Lisa Rowe Fraustino, THE HICKORY CHAIR Lisa Rowe F. , $15.95 (32pp) ISBN 978-0-590-52248-9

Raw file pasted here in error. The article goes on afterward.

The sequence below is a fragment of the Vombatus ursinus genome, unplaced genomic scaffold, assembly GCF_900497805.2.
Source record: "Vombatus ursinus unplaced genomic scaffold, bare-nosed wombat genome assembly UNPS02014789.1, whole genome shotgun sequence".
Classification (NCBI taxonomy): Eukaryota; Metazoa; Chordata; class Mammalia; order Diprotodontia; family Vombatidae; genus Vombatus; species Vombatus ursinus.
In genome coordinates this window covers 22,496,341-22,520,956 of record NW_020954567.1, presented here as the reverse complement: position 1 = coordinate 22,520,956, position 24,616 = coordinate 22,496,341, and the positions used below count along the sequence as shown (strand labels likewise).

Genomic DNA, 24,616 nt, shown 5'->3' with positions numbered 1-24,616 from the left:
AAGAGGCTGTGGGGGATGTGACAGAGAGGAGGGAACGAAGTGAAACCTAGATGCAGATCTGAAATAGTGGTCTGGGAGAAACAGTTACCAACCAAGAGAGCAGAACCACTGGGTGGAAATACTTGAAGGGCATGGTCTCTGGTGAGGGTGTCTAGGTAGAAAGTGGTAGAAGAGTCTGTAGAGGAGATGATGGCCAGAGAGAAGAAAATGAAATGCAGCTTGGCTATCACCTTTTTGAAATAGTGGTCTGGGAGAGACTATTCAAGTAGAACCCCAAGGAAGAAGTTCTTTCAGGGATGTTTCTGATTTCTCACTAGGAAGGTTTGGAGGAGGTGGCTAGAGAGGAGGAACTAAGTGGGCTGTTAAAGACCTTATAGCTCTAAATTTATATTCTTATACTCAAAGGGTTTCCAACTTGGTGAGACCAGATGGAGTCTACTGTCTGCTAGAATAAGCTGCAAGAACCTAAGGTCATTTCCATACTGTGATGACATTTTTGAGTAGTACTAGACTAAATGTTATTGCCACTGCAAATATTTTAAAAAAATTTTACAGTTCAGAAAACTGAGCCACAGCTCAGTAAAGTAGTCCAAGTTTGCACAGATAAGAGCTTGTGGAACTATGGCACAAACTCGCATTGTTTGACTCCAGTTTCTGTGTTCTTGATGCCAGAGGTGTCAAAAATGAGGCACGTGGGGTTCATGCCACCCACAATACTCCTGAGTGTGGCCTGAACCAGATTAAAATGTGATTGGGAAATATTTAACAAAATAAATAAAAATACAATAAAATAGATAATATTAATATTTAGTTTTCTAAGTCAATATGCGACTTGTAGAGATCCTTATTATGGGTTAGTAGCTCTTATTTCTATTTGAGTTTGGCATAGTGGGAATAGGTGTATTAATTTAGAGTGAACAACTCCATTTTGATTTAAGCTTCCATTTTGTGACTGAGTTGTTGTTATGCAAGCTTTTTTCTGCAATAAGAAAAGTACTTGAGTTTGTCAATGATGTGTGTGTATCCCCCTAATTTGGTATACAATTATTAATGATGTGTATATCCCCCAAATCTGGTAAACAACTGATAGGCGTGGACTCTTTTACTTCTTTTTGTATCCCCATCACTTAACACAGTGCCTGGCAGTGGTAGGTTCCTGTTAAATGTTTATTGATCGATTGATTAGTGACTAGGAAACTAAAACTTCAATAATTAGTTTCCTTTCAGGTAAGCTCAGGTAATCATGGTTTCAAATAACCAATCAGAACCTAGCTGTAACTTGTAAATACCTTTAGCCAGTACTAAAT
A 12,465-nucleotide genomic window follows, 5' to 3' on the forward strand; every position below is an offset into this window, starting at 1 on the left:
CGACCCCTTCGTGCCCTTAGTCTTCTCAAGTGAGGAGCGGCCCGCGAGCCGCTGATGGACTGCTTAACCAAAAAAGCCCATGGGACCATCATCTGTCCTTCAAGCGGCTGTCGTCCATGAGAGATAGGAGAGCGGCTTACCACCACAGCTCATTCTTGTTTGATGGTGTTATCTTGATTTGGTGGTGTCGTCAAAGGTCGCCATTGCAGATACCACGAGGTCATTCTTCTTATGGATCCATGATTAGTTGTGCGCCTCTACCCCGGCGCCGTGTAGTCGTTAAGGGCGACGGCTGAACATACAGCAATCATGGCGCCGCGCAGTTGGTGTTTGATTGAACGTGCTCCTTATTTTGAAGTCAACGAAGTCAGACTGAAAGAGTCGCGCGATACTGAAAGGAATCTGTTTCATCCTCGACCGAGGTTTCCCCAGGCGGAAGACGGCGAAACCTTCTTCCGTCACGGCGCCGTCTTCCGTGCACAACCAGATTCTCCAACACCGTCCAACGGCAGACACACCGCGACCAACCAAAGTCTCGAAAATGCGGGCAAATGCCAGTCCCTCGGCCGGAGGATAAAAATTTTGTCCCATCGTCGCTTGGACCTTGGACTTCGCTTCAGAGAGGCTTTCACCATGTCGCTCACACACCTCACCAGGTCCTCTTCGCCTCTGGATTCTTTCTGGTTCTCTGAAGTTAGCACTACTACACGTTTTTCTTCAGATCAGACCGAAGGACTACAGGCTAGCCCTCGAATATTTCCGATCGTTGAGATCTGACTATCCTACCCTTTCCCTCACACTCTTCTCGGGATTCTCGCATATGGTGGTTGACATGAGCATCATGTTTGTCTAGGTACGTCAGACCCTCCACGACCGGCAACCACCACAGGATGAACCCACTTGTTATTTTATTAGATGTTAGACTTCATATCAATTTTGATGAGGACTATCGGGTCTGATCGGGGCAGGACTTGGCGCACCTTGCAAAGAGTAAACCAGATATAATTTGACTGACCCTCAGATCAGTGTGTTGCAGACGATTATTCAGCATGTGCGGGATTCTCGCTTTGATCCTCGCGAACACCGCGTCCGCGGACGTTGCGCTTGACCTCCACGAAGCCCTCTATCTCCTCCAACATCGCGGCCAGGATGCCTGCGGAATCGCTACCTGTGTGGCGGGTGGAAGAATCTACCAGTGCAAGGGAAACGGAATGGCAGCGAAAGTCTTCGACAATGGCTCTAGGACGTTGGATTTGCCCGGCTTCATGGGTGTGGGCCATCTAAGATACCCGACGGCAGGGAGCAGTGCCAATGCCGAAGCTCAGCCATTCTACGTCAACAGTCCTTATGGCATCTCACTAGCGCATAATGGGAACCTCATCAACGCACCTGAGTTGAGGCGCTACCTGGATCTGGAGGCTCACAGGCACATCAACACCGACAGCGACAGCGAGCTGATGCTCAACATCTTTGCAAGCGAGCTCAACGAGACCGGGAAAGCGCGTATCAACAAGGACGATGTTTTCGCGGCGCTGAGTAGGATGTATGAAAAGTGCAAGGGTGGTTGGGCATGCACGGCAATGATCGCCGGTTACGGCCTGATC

Fraustino's (Ash) affecting story introduces a boy who has been blind since birth, yet, as his beloved Gran confides, "You got blind sight." Louis uses his other senses to savor the presence of this loving woman, who "had a good alive smell—lilacs, with a whiff of bleach" and "gave salty kisses when we sat on Gramps's old army trunk in the attic and listened to the wind sing on the roof." And Louis "loved her molasses voice" as Gran read to him from the hickory chair carved by Gramps. Andrews's (I Am the Darker Brother) oil paintings capture quiet moments shared between grandmother and grandson as well as active exchanges. Touches of fabric swatches, such as Gran's blue petticoat hemline or linen used for the wall of the attic, create a homey atmosphere. When Gran dies and her will divulges that she has hidden notes "for each of my favorite people in one of my favorite things," the boy relies on his keen insight into his grandmother to find many of the notes. But none belong to him. When it comes time to sell her things, Louis's parents tell him to "just pick out something you want... Anything at all," and he chooses the hickory chair. Years pass before Louis finally finds the long-missing missive from Gran, which brings this gentle tale to a satisfying close. Fraustino's uncommonly visual prose, in concert with Andrews's spare yet emotion-filled pictures, effectively conveys the lasting bond across generations. Ages 4-8. (Feb.)